Before going around Lisbon Specialty places I was living in an oblivion regarding cappuccino, being honest.
I wrote about lattes, because I stopped seeing any point in them. It was not something from the outside that I witnessed. It was actually making barista shifts, and getting to that conclusion. I made the point in that post, and I think I will stick to it. Lattes lost sense because cappuccino increased in size, and barista are lacking training to make different kinds of microfoam. And I am not mean, for God’s sake XD
I meantioned the mystery of flat white lots of times – everybody has it in the menu, or tries to have, but there is no agreement of what it actually is. Should it be a double shot or single? in a 150ml size cup, or in 190ml? How it should be served, ceramics or glass?
Everybody likes flat white, but nobody knows the universal answers to these questions, and now even less, after Starbucks includind it in their menu, and us in specialty places dealing with the the terminology Starbucks is using to talk with their customers. Of course you understand what I am talking about. About guys coming and asking tall latte, or grande cappuccino, or frappuccino, etc. And now a flat white.
To make a point, for example, today I had a lady asking for a flat white in a glass. And I LOVE when guests know what they want! No jokes, this is the best thing that can happen. I don’t even care if it goes against the “rules” of the industry – I love to feel that I can please, I guess, and with somebody who knows what she wants it is easy.
Sorry for deviating from the topic…
But ok, cappuccino.
What is the problem with the cappuccino, you think?
I would say, the situation is pretty curious. And I guess this situation actually has influenced relatively new rules of the Barista Championship, when you have to prepare a milk drink course. Not a cappuccino course, as before. I think they had to change the rules because of this, among all the other reasons, like pushing the creativity and playing with the milk/coffee ratio.
So what is the problem.
Although all the specialty places have cappuccino in the menu, you rarely get it.
You almost never get it.
The problem in most of the cases is thin foam.
You get a milk drink, yes. But it looks like baristas are either so focused on practicing complicated, or not so complicated latte art, that they are subconsciously (or consciously, I don’t know) use thinner milk for everything. Lattes, flat whites, and yes, cappuccinos, get the same treatment.
I have nothing against latte art, oh no, I love it and I think it is very important, not only because of the visual presentation, but also as a first step to treating coffee with love and attention. People like beautiful things, and they like to be able to make beauty as well – and it is much more probable a barista getting interested in latte art, than in measuring TDS and experimenting brewing techniques.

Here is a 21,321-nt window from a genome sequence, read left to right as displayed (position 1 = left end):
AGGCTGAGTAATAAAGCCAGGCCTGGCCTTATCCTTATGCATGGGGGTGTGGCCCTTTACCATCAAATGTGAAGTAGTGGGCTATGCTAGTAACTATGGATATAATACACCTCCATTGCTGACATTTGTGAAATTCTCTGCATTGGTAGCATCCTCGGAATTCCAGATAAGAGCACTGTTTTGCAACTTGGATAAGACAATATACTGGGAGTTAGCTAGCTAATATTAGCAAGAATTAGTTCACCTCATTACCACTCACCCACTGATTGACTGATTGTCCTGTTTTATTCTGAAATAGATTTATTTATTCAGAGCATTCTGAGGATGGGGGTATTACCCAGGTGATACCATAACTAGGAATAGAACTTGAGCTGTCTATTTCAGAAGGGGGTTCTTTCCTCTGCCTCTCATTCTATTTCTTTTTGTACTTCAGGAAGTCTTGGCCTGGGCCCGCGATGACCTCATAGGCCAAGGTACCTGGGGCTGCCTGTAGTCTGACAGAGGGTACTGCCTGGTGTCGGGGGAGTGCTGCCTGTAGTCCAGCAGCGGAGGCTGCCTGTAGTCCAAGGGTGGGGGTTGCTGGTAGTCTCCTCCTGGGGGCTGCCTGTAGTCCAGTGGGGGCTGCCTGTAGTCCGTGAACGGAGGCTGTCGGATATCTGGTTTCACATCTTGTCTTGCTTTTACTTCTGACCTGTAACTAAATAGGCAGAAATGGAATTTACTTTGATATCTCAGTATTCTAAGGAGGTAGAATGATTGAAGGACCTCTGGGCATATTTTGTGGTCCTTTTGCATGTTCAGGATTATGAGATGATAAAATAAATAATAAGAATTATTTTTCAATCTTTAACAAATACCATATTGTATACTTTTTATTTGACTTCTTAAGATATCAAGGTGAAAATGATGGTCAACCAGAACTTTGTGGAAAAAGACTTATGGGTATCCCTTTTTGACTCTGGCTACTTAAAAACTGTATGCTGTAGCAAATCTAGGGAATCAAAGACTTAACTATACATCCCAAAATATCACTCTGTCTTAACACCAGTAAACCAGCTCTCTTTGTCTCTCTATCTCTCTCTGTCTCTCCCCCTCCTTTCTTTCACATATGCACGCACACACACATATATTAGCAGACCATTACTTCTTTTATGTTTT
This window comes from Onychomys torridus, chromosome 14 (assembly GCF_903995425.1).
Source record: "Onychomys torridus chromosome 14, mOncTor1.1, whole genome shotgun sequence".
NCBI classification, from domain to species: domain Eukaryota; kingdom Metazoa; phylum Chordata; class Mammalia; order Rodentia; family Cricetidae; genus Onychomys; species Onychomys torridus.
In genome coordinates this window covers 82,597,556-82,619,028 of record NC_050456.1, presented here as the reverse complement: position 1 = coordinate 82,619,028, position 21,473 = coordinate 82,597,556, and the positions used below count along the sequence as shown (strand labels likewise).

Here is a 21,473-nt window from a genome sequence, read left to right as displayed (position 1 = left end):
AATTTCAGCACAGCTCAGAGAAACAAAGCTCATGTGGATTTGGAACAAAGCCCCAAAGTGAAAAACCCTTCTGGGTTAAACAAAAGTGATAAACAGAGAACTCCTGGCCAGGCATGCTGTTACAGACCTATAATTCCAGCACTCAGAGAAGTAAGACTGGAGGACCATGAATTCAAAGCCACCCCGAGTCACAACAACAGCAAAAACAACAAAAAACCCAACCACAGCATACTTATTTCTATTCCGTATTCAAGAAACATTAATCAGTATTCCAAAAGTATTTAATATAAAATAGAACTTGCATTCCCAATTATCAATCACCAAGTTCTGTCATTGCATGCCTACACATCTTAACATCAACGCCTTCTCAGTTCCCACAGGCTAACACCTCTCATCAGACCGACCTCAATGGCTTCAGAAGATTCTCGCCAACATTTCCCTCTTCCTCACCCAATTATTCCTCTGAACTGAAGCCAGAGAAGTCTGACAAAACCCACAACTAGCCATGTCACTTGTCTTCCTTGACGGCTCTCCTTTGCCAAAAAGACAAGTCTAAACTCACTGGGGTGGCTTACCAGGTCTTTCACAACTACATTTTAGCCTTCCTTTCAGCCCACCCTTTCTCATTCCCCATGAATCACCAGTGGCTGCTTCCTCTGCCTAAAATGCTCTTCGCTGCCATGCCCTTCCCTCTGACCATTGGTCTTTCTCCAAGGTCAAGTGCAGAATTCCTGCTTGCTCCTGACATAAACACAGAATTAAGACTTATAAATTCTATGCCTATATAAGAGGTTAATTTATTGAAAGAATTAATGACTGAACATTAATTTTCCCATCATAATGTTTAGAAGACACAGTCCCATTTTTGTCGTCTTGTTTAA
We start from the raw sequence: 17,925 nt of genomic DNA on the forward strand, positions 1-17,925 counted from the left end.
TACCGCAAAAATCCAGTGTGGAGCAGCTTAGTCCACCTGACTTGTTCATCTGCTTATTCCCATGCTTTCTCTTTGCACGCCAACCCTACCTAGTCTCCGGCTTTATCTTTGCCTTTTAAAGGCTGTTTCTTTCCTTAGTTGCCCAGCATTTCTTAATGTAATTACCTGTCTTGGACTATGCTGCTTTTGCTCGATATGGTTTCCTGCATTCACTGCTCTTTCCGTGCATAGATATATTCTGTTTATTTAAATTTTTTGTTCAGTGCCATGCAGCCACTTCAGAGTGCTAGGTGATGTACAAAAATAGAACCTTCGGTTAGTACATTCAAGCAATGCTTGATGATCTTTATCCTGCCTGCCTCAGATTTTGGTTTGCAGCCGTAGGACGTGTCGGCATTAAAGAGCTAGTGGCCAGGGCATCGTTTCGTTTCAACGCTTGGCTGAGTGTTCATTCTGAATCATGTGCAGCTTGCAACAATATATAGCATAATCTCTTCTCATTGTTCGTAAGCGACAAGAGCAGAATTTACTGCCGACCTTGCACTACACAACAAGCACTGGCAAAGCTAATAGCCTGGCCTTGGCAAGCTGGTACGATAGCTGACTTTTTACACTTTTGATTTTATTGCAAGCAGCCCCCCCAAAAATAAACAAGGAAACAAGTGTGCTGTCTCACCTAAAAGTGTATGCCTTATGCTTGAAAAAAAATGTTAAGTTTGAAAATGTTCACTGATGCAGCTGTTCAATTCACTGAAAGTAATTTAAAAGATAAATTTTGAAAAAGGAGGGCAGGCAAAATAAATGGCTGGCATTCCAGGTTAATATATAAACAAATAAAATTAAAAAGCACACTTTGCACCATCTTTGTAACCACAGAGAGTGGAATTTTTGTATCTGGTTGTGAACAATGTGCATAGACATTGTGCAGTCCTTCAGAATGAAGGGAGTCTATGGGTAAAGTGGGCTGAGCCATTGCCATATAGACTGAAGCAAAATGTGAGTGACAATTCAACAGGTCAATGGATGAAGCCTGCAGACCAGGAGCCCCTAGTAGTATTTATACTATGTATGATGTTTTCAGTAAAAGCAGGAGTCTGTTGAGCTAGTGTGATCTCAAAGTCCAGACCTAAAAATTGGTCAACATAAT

The thing is, you cannot do much complicated latte art on cappuccinos. The maximum you can do, with the foam being appropriate, is a tulip swan, I guess, if taking somethig more complicated than heart and tulip.
When you start to practice wiggling, definition, wave base, small details – you will need thinner (and hotter) milk. It is impossible to do it with cappuccino foam. If you check out World Barista Championship, cappuccino course, and pay attention at latte art – you will find nobody doing that. Best baristas in the world will be serving visually pretty simple milk drinks – mostly hearts, and 2-3 layered tulips. And for a reason.
No rosettas on cappuccinos.
Good news is that it is rare to find a boiling hot cappuccino in Specialty places in Lisbon. The last one like that, that burnt my tongue, I had in a new Simpli Cafe, but they don’t serve specialty coffee, although they do roast coffee, so I am not counting that one. Specialty places in Lisbon are not boiling their cappuccinos.
Here is the list of the places (no names) – and the cappuccino evaluation.
I evaluated temperature of the drink, espresso/milk balance, sweetness, latte art, foam quality.
1 – well centered tulip, good contrast, thick foam, sweet milk, presence of the epresso/milk balance – CAPPUCCINO
2 – extremely thin foam, no latte art on top, nice drinkable temperature, good espresso/milk balance, on the chocolaty and nutty spectre – NOT CAPPUCCINO
3 – temperature of the drink colder than desirable, thin foam, tulip with the wave base on top with the very good contrast, centered, woody and papery taste – NOT CAPPUCCINO
4 – very hot, thin foam, rosetta on top, overheated milk, around 200 ml, coffee/milk ratio out of balance, burnt, bitter, not sweet – NOT CAPPUCCINO
5 – nice drinkable temperature, thin foam, sweet, heart on top, around 180 ml – NOT CAPPUCCINO
The cappuccinos were evaluated in these places: Fabrica Coffee Shop (Rua das Flores, twice, 2 different baristas), Montana Lisboa Cafe, Wish Chiado and Copenhagen Coffee Lab (Feira da Ladra).
(I remind you, that I work in one of these places, but I asked another barista to prepare a cappuccino for the evaluation here, and the person did not know that it is going to be evaluated. And this cappuccino is not the only CAPPUCCINO here, it also had a thin foam).
So, as you can see, out of 5 cappuccinos I drank, only 1 turned out to be a cappuccino.
What is it? Tendency? Lack of training? Desire to be a latte art rock star? Not understanding of what is a cappuccino? Is this only in Lisbon, or in your city as well? Something we can do with it?